Apple Will Change Its App Store Practices in Legal Settlement
By USA Times
In settling class-action lawsuit, Apple agrees to allow developers to direct consumers to payment options outside of their app, which would allow them to avoid fees Apple charges developers
Apple Inc. will change its App Store policies in a legal settlement, the first major concession the iPhone maker has made amid multiple antitrust investigations.
In a proposed settlement of a 2019 class-action lawsuit from developers, Apple AAPL, +0.72% agreed to allow app makers to direct their consumers to payment options outside the App Store, which could allow them to avoid paying fees of up to 30% that Apple charges developers for online purchases in iOS apps. The company also agreed to a democratic approach to the App Store’s search function, greater pricing freedom and an annual transparency report about the companies’ app-review policies and their effects.
Perhaps the biggest concession from Apple would let developers finally communicate directly with customers about alternative payment options, with their permission, using information collected inside their apps.
The changes apply to developers worldwide — not just small developers in the U.S. covered by the settlement.
The fees charged to developers, and the rules Apple has enforced that require Apple’s payment option be used in apps with no direction to other payment options, were at the heart of a separate lawsuit, Epic Games Inc. v. Apple. That landmark antitrust case, brought by the maker of the “Fortnite” videogame, is being decided by the same judge who will now weigh this proposal, with a ruling in the Epic case expected soon.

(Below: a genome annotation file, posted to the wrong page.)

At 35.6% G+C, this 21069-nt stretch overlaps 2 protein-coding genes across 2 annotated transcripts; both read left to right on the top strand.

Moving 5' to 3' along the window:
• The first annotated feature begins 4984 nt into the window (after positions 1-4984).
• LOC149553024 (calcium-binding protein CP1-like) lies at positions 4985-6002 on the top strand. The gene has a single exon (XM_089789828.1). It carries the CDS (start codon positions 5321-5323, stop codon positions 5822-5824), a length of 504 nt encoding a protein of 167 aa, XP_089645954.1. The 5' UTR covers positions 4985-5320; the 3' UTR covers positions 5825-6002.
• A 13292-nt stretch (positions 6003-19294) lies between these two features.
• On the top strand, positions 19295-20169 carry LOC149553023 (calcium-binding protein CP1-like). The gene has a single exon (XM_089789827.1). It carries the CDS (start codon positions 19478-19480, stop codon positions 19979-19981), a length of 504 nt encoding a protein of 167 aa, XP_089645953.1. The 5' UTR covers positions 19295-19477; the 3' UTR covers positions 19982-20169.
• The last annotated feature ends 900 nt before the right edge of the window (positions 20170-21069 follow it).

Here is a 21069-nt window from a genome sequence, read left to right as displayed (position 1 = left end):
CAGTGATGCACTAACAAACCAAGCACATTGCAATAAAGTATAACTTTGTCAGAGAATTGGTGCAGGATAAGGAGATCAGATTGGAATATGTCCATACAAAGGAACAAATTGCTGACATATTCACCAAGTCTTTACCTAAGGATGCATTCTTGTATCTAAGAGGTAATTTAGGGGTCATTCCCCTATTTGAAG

Thursday’s settlement proposal is in a case that was seeking class-action status for small developers — those who make less than $1 million annually — who felt wronged by Apple. Apple still defended its App Store practices in a legal filing for the proposed settlement of the Donald R. Cameron et al v. Apple lawsuit.
“The evidence of record establishes that the practices challenged in this and other cases are both lawful and well-justified by business necessity—including the protection of Apple’s intellectual property, and protecting the security and privacy of Apple’s customers,” the filing reads. “Nevertheless, Apple would rather work with developers than litigate against them.”
Apple also agreed to pay $100 million to developers, which it mentioned last in its announcement about the proposed settlement and called “a fund to assist small U.S. developers, particularly as the world continues to suffer from the effects of COVID-19.” The plaintiffs’ filing noted that the fund would directly pay developers sums of $250 to $30,000, depending on their previous App Store proceeds.
The settlement will next be weighed by Judge Yvonne Gonzalez Rogers of the U.S. District Court in Oakland, Calif., who also presided over and is deciding the Epic antitrust case. A decision in that case is expected soon.